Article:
Thomas Pynchon writes a little like Vladimir Nabokov (his puns, references, allusions, long sentences, etc.) who not surprisingly was a student of the master of prose, Mr. Nabokov at Cornell University.
I just finished reading The Crying of Lot 49 (published in 1966, but was written when Pynchon was in his early 20’s; how is it possible for him to know so much already? Was he reincarnated?) and I was completely overwhelmed and “blown away” with his brilliant prose style, labyrinthine plot features, and just the wealth of references. Next on my reading list is Gravity’s Rainbow but I’m going to need a little help on this one; I’ve tried to read this about 10 years ago and had to put it down because of the incredibly vast array of references, themes, and allusions to: science & technology (Pynchon worked at Boeing as a technical writer), obscure historical events, punning weird names, believable conspiracies from huge corporations (paranoia is a theme throughout all of Pynchon’s work), hundreds of characters, reams of postmodernist themes and devices, entropy, industrialization, mathematics, literature, religious cults and so much more. I just purchased The Cambridge Companion to Thomas Pynchon and I’m a lot smarter now than I was a decade ago. So I’m ready to tackle Pynchon’s exhaustingly monster masterpiece.
Thomas Pynchon is not for everyone. If you’re going to read him you’re going to have to put in a whole lot of work into it yourself. However, I obviously believe the hard work is well-worth it – you’ll be a whole lot smarter, think differently and never look at mundane things, ideas, or objects the same again, and most importantly you will be entertained beyond your wildest dreams.
This can be a huge essay but I’ll stop writing here and allow you to have the pleasure of reading and researching those deliciously esoteric factoids yourself. Enjoy ! So whadayathink ? What do you think ? Do you like Thomas Pynchon ? Do you like to be challenged when you read (to this degree) ?

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Reading Is (funda) Mental

May 17th, 2012 by Magdalena Tabor
Today CNN.com listed the most well read cities in the U.S. Before reading the article, I was certain, that without a doubt, NY topped the list, but was shocked and dismayed to learn that it never even ranked in the top twenty! How can this be? I’m perplexed. Each day I see scores of people immersed in books, newspapers, magazines, and kindles while riding the train. Why, Michael’s obsession alone should ensure NY’s number one title. I’ve never met anyone who has a greater love of reading and not a moment is ever wasted idly waiting for time to pass,  when it can be utilzed absorbing a wealth of knowledge gained by simply reading. This is a man who takes advantage of every opportunity to be better informed. For instance, Michael reads while:
1) Waiting on line at a bank (Next! Next!)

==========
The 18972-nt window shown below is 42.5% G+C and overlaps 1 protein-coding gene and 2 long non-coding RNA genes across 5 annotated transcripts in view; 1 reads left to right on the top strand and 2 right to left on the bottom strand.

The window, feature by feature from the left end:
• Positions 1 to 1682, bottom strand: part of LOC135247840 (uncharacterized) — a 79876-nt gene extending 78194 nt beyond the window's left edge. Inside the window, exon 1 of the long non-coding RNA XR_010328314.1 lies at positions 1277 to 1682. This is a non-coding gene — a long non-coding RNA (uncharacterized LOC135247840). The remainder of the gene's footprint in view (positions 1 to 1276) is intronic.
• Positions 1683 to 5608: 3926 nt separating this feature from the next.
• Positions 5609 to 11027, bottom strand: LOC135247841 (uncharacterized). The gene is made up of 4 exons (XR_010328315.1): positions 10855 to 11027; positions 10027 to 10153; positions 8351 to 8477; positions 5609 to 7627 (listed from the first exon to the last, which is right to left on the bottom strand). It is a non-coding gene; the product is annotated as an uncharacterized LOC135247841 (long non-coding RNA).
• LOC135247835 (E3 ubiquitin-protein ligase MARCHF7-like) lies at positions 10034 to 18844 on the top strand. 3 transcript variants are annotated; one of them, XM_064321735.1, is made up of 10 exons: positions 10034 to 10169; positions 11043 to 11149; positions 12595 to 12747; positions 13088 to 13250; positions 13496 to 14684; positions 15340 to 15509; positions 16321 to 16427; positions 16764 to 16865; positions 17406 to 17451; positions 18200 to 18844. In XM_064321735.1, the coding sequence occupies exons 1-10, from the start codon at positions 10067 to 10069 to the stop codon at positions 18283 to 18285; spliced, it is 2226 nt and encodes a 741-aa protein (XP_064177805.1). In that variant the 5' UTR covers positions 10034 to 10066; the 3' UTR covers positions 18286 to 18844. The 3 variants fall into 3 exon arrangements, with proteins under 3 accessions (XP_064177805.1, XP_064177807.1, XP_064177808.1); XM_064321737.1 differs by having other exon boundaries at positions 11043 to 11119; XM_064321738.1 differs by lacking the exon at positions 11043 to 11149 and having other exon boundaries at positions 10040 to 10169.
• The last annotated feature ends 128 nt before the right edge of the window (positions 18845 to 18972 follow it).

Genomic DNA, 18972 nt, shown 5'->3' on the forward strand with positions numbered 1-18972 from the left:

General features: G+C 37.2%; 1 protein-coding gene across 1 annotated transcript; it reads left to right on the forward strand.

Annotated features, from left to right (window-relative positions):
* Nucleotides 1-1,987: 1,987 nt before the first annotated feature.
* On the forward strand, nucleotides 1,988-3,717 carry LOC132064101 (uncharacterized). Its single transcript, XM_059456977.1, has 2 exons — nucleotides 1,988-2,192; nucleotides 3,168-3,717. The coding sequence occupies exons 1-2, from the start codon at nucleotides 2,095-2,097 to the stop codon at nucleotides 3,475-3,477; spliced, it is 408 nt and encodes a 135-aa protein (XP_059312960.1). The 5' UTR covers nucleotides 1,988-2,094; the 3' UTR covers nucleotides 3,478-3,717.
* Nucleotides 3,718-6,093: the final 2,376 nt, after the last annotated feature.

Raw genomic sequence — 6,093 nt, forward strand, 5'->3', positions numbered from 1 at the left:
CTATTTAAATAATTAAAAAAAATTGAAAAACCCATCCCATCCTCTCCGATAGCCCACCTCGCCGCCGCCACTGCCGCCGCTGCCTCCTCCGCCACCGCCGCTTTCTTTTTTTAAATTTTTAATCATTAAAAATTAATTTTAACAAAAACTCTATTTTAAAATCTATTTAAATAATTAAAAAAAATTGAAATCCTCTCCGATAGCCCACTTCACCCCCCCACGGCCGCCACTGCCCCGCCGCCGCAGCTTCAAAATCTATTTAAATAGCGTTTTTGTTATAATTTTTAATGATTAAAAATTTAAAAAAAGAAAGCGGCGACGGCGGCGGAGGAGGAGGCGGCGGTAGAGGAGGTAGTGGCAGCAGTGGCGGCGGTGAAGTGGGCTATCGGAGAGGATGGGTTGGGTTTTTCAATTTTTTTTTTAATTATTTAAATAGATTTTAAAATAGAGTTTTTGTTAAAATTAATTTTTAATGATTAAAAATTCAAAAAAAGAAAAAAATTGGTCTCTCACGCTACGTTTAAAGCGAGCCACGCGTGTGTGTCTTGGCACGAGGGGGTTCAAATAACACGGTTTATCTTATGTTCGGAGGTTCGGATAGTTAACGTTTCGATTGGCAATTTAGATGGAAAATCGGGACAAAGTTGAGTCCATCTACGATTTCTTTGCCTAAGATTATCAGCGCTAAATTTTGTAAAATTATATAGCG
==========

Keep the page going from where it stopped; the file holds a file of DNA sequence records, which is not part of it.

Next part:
2) In the car between traffic signals (Whoa! Easy on the horn, buddy).
3) At family functions (which I tell him is a bit rude but he’s managed to squeeze in some conversation, so I’m good with it).
4) While eating dinner (I’m convinced that this is what gives him indigestion, and not my cooking after all).
5) He even reads while walking which completely baffles me. I’m sure if I tried this, I’d stumble and break a bone, or get run over by the inattentive UPS truck driver delivering more books to our house).
So, what city made number one? Alexandria, Virginia with titles selected from the Romance category. (Wuthering Heights, anyone? Or something much less classic?) Number two? Cambridge, Massachusetts  in the categories of Business and Investing. (What about all those subscribers to The New York Times and The Wall Street Journal? I’m cancelling our subscription). Number three? Berkeley, California on Travel books. (Could that account for all those people riding on NY trains? They’re not really NY’ers at all?? I didn’t notice any surfboards).
I think New York City should stage a protest with every single person reading on trains, buses, and subways tomorrow. And let’s not stop there. Every person waiting to buy their coffee and bagel should be accompanied with an open book in hand. Every driver stopped at a red light should be engrossed in their magazines, tabloids or what have you. To hell with all those honking horns. Let’s show them who’s really number one. Go ahead and be a devil. Read  Crime and Punishment while crossing Seventh Avenue tomorrow.  The yellow cabs will still  be stopped (reading, of course) and won’t even notice you’re crossing against the light. Just look out for the guy on the bicycle with a copy of Charles Kuralt’s, On The Road. And before you turn out the light, you will read your child to sleep, to instill a love of reading in future generations of NY’ers. (Daddy, read Gone With The Wind again without stopping). Might I suggest the abridged version?